President signs overhaul of financial regulations into law
WASHINGTON — Reveling in victory, President Obama signed into law yesterday a comprehensive overhaul of financial regulations, a package that aims to protect consumers and ensure economic stability from Main Street to Wall Street.
The law, pushed through mainly by Democrats in Washington’s deeply partisan environment, comes almost two years after the infamous near financial meltdown in 2008 in the United States that was felt around the globe. The legislation gives the government new powers to break up companies that threaten the economy, creates a bureau to guard consumers, and puts more light on the financial markets that had escaped the oversight of regulators.
Obama described them all as common-sense reforms that will help people in their daily life — signing contracts, understanding fees, being aware of risks.
He went so far as to call the measures “the strongest consumer protections in history.’’ The president added to a burst of applause: “Because of this law, the American people will never again be asked to foot the bill for Wall Street’s mistakes.’’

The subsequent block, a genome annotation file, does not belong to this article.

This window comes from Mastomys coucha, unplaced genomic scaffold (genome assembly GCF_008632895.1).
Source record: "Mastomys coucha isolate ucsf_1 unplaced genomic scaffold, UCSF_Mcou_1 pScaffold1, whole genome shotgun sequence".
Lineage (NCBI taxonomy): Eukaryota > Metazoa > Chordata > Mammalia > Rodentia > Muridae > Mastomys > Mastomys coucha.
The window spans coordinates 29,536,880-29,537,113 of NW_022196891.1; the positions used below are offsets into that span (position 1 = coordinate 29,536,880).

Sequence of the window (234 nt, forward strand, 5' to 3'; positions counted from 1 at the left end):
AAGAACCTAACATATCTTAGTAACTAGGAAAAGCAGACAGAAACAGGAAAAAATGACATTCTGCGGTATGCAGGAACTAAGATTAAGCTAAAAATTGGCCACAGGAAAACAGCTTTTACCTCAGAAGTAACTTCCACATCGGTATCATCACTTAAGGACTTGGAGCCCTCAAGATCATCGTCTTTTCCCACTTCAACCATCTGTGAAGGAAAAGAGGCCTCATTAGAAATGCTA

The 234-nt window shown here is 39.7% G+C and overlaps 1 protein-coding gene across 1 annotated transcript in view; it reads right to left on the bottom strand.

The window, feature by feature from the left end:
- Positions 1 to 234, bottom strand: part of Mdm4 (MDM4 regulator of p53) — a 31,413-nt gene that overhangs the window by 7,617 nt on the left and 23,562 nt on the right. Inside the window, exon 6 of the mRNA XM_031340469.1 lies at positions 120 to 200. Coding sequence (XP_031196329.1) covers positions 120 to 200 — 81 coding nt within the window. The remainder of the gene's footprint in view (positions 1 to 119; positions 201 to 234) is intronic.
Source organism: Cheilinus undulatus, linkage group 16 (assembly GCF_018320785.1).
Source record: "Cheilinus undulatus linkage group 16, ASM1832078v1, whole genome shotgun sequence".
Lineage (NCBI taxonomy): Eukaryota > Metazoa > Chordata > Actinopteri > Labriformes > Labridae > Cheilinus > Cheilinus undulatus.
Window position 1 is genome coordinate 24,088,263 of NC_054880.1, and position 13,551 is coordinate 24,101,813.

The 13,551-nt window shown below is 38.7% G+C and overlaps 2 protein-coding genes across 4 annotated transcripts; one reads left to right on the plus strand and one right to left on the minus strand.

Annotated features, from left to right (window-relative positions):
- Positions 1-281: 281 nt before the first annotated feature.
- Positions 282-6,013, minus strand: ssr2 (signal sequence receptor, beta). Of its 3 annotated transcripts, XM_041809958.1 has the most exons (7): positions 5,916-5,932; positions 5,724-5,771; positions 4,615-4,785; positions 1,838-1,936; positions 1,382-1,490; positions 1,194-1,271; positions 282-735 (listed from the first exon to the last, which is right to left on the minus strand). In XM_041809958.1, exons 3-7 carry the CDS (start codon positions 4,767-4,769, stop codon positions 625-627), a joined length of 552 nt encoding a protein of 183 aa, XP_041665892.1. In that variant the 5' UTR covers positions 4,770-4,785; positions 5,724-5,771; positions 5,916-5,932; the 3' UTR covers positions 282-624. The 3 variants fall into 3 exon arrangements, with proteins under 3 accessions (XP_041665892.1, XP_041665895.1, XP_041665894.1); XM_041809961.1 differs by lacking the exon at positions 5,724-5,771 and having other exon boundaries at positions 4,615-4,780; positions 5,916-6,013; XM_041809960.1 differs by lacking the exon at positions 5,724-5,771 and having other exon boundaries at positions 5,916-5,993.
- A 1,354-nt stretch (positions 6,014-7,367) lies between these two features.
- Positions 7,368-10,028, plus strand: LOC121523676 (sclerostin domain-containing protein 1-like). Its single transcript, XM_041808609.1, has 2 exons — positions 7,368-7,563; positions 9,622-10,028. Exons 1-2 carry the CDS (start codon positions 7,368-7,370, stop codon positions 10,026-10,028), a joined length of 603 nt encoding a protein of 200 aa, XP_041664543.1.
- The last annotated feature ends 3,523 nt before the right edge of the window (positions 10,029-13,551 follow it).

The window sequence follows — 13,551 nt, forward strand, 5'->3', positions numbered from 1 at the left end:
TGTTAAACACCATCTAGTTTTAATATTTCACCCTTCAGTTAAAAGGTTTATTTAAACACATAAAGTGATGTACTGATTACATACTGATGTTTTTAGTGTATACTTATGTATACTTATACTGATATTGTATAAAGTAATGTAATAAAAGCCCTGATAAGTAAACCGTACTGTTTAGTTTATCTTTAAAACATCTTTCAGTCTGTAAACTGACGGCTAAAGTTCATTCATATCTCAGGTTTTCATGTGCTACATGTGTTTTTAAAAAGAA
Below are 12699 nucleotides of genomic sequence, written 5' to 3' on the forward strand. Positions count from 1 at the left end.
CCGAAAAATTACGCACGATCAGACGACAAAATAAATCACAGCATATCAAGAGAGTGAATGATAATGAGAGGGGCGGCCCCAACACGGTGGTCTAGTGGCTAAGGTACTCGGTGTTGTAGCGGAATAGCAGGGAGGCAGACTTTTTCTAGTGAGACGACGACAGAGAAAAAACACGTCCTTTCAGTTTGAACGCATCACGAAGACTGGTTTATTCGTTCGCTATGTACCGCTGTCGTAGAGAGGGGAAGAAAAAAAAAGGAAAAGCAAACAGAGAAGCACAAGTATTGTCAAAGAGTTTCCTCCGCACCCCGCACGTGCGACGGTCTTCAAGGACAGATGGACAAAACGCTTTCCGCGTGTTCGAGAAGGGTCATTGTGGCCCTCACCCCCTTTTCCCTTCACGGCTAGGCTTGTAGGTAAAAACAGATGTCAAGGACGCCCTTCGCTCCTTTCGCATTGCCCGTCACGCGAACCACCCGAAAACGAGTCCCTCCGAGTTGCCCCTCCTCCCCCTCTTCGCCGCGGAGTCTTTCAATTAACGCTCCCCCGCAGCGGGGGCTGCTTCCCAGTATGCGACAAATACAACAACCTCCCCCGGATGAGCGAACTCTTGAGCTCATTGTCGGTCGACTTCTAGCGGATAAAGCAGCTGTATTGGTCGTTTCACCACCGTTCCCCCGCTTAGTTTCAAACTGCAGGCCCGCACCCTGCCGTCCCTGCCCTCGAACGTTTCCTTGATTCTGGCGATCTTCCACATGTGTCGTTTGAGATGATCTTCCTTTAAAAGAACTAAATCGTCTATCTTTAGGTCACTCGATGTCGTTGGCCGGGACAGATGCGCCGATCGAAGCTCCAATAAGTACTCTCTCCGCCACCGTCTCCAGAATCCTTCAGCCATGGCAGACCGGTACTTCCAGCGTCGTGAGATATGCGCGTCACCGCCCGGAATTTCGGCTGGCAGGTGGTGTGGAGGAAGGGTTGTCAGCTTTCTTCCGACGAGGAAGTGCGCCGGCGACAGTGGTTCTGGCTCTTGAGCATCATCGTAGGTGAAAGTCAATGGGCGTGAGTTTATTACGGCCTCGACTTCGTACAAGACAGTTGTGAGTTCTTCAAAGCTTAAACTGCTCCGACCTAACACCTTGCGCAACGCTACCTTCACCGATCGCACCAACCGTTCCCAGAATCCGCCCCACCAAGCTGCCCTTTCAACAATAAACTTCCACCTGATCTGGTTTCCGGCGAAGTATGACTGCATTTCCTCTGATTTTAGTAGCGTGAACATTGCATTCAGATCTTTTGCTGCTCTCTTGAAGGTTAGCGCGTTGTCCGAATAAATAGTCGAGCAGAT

Most Republicans portray the bill as a burden on small banks and the businesses that rely on them and argue it will cost consumers and impede job growth. Republican Representative Darrell Issa of California called Obama’s bill-signing a “charade’’ that ignored the root causes of the financial crisis.
The president said otherwise. He argued that a crippling recession was primarily caused by a breakdown in the financial system that cannot happen again.
“I proposed a set of reforms to empower consumers and investors, to bring the shadowy deals that caused this crisis into the light of day, and to put a stop to taxpayer bailouts once and for all,’’ Obama said to supporters. “Today, thanks to a lot of people in this room, those reforms will become the law of the land.’’
In a note of irony, Obama signed the bill with great fanfare in the massive Ronald Reagan Building; Reagan championed deregulation.
The president was joined by scores of consumer advocates, state and local government officials, business owners and executives, and members of Congress who supported the bill. Massachusetts GOP Senator Scott Brown, a key supporter of the legislation, was invited to the ceremony but did not attend.